"Students with special needs may have limited control over many aspects of the learning process," says County Superintendent of Schools Jim Vidak. "But if by personal encouragement and through the aid of technology, we can give them more control, then we have helped create a motivation to succeed despite the obstacles."
~ Low tech meets high tech — electronics such as the "Say It Sam" device, which "speaks" messages input via a small electronic keyboard, contrasts with the simple reach extension tool displayed in the Assistive Technology Center's evaluation room.
~ The wristwatch also "speaks" simple, pre-recorded messages.
~ One of the major responsibilities of the staff at the Assistive Technology Center is to provide ongoing service to Tulare County schools utilizing equipment procured for special needs students. Technology Specialist Mike Aulds trouble-shoots a keyboard at Roosevelt Elementary in Dinuba.
Parent Liaison Team Meets Growing Need
Parents of Children with Special Needs Gain Greater Assistance
Parents of children with disabilities will now have increased assistance available through the Special Services Division. New Parent Liaison Norma Erwin will oversee the mission of supporting parents who have questions or concerns about the special education process. Ms. Erwin will also be responsible for overseeing the operation of the Tulare County Community Advisory Committee for Special Education, the annual Child Find program, and several other projects. New Parent-School Liaisons Renae Bendix and Brenda Beatty will provide vital manpower to ensure everyone's needs are being met.
For the past 20 years, Parent Liaison Linda Hess has worked with families who had questions or concerns about special education. Additionally, Parent-School Liaison Stephanie Caldera has worked with parents who have children in the Bright Start Parent/Infant Program. With so many students and parents, increasingly complex laws and regulations, and a trend towards advocacy in the special education process, additional personnel were needed to cover all the responsibilities.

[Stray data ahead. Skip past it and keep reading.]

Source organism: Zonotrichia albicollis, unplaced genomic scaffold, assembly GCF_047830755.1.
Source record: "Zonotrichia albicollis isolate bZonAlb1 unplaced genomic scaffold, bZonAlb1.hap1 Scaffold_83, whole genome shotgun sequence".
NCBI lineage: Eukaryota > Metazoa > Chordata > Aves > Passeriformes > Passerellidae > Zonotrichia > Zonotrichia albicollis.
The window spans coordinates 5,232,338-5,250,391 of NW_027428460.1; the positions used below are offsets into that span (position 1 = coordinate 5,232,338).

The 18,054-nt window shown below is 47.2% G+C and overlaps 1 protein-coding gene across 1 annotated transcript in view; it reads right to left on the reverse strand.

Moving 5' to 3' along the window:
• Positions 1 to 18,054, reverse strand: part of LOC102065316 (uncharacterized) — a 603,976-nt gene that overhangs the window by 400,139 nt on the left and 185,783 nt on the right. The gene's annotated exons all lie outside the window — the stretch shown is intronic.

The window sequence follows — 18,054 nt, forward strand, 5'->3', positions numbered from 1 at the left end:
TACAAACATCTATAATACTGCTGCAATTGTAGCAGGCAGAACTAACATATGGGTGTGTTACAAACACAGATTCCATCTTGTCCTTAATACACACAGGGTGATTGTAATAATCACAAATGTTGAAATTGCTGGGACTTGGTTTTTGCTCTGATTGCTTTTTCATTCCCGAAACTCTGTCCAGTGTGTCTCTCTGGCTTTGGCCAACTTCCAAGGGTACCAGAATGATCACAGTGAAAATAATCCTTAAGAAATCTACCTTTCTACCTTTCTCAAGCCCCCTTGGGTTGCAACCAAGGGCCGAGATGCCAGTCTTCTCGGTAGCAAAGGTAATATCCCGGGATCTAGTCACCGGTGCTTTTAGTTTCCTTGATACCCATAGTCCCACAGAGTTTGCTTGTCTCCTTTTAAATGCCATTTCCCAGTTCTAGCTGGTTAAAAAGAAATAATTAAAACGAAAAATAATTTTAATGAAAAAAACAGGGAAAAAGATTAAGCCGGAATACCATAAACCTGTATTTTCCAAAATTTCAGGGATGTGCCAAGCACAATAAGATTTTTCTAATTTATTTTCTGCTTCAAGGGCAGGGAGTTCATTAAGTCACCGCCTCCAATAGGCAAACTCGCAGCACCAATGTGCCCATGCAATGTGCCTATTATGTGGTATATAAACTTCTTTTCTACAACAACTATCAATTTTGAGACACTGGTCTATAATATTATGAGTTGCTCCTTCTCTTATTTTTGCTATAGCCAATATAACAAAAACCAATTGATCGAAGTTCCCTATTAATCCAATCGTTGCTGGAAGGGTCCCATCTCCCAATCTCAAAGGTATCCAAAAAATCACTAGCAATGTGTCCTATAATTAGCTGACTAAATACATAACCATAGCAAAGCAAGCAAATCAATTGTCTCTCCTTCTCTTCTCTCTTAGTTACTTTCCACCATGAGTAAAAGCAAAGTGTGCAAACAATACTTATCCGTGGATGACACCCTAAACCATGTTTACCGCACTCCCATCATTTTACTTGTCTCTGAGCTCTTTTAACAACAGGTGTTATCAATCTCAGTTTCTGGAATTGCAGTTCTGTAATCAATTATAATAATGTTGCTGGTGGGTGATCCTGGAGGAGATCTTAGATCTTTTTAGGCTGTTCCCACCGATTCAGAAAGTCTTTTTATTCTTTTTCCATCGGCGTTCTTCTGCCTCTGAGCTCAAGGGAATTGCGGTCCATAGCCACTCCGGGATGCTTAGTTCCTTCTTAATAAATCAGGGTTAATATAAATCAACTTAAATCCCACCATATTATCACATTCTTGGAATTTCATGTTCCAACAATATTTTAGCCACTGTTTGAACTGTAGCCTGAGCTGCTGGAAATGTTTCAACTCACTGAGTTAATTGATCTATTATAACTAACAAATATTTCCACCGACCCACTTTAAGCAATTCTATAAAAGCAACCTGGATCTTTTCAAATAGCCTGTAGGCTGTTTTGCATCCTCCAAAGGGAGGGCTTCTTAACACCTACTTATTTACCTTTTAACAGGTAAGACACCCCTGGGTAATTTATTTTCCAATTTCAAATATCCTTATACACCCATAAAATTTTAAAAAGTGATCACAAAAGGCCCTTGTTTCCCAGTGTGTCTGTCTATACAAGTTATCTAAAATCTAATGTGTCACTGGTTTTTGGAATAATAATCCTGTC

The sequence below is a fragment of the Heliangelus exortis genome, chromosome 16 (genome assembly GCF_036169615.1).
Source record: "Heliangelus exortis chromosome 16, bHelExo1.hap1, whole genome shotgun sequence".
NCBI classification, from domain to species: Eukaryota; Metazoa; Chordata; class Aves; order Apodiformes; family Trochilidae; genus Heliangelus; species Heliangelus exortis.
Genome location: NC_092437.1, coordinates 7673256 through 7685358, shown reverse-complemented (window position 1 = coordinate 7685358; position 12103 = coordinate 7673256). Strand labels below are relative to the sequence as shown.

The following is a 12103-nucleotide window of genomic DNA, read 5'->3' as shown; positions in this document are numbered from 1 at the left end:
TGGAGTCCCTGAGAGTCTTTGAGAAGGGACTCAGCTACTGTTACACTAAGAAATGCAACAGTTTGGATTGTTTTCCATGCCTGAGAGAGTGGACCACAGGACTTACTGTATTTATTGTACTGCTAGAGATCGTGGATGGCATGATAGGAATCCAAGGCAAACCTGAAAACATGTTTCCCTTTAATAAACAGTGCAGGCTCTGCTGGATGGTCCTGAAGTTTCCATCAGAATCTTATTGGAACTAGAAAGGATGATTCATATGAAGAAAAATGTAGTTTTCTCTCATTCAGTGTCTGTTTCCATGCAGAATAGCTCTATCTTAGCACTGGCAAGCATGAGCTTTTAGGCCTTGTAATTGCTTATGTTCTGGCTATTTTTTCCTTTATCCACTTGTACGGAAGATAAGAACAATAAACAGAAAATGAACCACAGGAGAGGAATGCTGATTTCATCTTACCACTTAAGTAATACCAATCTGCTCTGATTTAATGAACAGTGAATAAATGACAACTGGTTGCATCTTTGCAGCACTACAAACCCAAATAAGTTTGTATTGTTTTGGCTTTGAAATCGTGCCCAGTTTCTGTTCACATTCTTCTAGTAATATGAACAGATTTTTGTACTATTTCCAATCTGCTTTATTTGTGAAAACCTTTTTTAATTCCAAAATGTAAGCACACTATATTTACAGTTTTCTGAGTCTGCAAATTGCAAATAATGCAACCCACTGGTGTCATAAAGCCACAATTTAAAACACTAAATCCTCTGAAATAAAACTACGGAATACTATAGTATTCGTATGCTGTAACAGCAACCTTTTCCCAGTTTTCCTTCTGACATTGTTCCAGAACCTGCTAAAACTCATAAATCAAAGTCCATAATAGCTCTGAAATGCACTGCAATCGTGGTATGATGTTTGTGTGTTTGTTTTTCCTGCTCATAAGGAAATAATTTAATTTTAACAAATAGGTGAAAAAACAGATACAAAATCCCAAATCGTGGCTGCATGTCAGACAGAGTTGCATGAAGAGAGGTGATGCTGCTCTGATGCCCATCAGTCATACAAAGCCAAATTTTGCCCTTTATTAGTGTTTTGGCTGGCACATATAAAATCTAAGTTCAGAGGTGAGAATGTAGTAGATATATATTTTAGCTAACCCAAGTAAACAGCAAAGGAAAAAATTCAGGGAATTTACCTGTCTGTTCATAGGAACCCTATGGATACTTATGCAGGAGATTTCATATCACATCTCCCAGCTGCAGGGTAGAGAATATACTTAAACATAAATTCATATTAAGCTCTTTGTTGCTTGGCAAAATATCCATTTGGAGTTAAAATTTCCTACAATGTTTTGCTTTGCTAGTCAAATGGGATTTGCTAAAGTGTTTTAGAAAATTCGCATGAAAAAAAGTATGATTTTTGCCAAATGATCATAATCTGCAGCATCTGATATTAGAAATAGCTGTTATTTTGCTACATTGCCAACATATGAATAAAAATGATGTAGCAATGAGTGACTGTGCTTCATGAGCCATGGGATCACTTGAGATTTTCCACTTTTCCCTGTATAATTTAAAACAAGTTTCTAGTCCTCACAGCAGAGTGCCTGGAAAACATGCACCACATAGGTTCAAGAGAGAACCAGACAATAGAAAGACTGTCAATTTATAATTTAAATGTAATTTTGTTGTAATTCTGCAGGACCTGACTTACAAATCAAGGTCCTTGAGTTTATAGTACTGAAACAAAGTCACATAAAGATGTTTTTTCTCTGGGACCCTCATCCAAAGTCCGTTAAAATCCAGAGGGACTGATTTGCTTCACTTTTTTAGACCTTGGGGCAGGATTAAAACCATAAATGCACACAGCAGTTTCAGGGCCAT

Norma Erwin has been serving children ages 0 to 18 in a variety of different settings for over 20 years. Most recently, she directed the STARS After School Program in Lindsay. The parent of a 31-year old daughter who has severe mental retardation, cerebral palsy and is non-verbal, Norma says her goal as Parent Liaison is "to seek to understand the point of view of each parent that calls for help and to empower them to become proactive members of their child's special education team."
Renae Bendix and her family moved to the Visalia area four years ago. One of Renae's two sons has autism and attends a TCOE-operated special day class. Renae remembers vividly the emotions and quest for information that began with her son's diagnosis at age 3. She looks forward to working with families whose children have autism or other special needs.
Brenda Beatty served on the very first Tulare County Community Advisory Committee for Special Education nearly 40 years ago! She was also a special education parent trainer for TCOE. Her adult daughter, Kim, has mild cerebral palsy and mental retardation. Kim attends the Creative Center adult program. Brenda is looking forward to meeting and assisting families.
Dr. Marilyn Rankin, Assistant Superintendent for Special Services, said she is very pleased to have such competent and experienced parents on board to assist other parents in navigating the special education system and learning to advocate effectively for their children.
~ Linda Hess (left) leads a meeting of the new Special Services Parent Liaison team, including (l-r) Renae Bendix, Brenda Beatty, Stephanie Caldera and Norma Erwin. Mrs. Hess, who served as the Tulare County Office of Education's (TCOE) parent liaison for nearly 20 years, has retired. Together, the team is available to assist parents of nearly 8,000 Tulare County students in TCOE-operated classes for the severely handicapped, district-operated programs for special education students, and the Bright Start Parent/Infant Program.
Dinuba Students Apply Skills to New Home
TCOE Support of Cisco Network Academies Brings Students Real World Experience
The future owners of the modest house under construction in Dinuba will soon utilize amenities other homes costing twice as much rarely include. It's not professional-grade, stainless steel appliances or the latest steam shower, but technology. Nearly every room — including the garage — has been wired or cabled for broadband internet, television and phone thanks to students in John Celum's Cisco Network Academy program at Dinuba High School.
Mr. Celum's partnership with Dinuba High School's building trades program — which builds affordable homes in partnership with the City of Dinuba — gives students unique work experience outside the computer lab. TCOE supports Mr. Celum's class and the four other academies in Tulare and Kings counties with ongoing training in the curriculum developed by network equipment maker, Cisco Systems.